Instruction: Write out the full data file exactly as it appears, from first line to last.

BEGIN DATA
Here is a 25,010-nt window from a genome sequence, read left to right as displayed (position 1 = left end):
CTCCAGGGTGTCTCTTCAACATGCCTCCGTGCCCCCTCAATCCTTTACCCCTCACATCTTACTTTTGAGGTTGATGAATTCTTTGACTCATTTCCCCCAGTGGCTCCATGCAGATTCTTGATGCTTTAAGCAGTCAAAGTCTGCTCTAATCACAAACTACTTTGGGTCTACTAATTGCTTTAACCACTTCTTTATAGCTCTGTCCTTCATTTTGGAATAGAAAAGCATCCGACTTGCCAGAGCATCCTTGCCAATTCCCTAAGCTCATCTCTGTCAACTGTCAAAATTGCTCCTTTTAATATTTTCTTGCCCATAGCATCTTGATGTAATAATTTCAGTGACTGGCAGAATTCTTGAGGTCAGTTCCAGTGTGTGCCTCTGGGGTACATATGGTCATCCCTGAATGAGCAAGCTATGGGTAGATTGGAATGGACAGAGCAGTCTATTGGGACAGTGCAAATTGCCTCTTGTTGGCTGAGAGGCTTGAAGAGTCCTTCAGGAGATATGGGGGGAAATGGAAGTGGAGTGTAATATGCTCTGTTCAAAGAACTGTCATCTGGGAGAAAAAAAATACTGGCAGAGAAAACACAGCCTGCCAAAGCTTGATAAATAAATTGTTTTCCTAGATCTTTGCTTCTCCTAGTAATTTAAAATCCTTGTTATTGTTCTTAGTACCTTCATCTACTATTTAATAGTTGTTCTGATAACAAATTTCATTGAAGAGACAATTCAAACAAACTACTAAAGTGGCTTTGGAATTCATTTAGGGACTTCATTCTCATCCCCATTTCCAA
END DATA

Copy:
Here is a 25,010-nt window from a genome sequence, read left to right as displayed (position 1 = left end):
CTCCAGGGTGTCTCTTCAACATGCCTCCGTGCCCCCTCAATCCTTTACCCCTCACATCTTACTTTTGAGGTTGATGAATTCTTTGACTCATTTCCCCCAGTGGCTCCATGCAGATTCTTGATGCTTTAAGCAGTCAAAGTCTGCTCTAATCACAAACTACTTTGGGTCTACTAATTGCTTTAACCACTTCTTTATAGCTCTGTCCTTCATTTTGGAATAGAAAAGCATCCGACTTGCCAGAGCATCCTTGCCAATTCCCTAAGCTCATCTCTGTCAACTGTCAAAATTGCTCCTTTTAATATTTTCTTGCCCATAGCATCTTGATGTAATAATTTCAGTGACTGGCAGAATTCTTGAGGTCAGTTCCAGTGTGTGCCTCTGGGGTACATATGGTCATCCCTGAATGAGCAAGCTATGGGTAGATTGGAATGGACAGAGCAGTCTATTGGGACAGTGCAAATTGCCTCTTGTTGGCTGAGAGGCTTGAAGAGTCCTTCAGGAGATATGGGGGGAAATGGAAGTGGAGTGTAATATGCTCTGTTCAAAGAACTGTCATCTGGGAGAAAAAAAATACTGGCAGAGAAAACACAGCCTGCCAAAGCTTGATAAATAAATTGTTTTCCTAGATCTTTGCTTCTCCTAGTAATTTAAAATCCTTGTTATTGTTCTTAGTACCTTCATCTACTATTTAATAGTTGTTCTGATAACAAATTTCATTGAAGAGACAATTCAAACAAACTACTAAAGTGGCTTTGGAATTCATTTAGGGACTTCATTCTCATCCCCATTTCCAA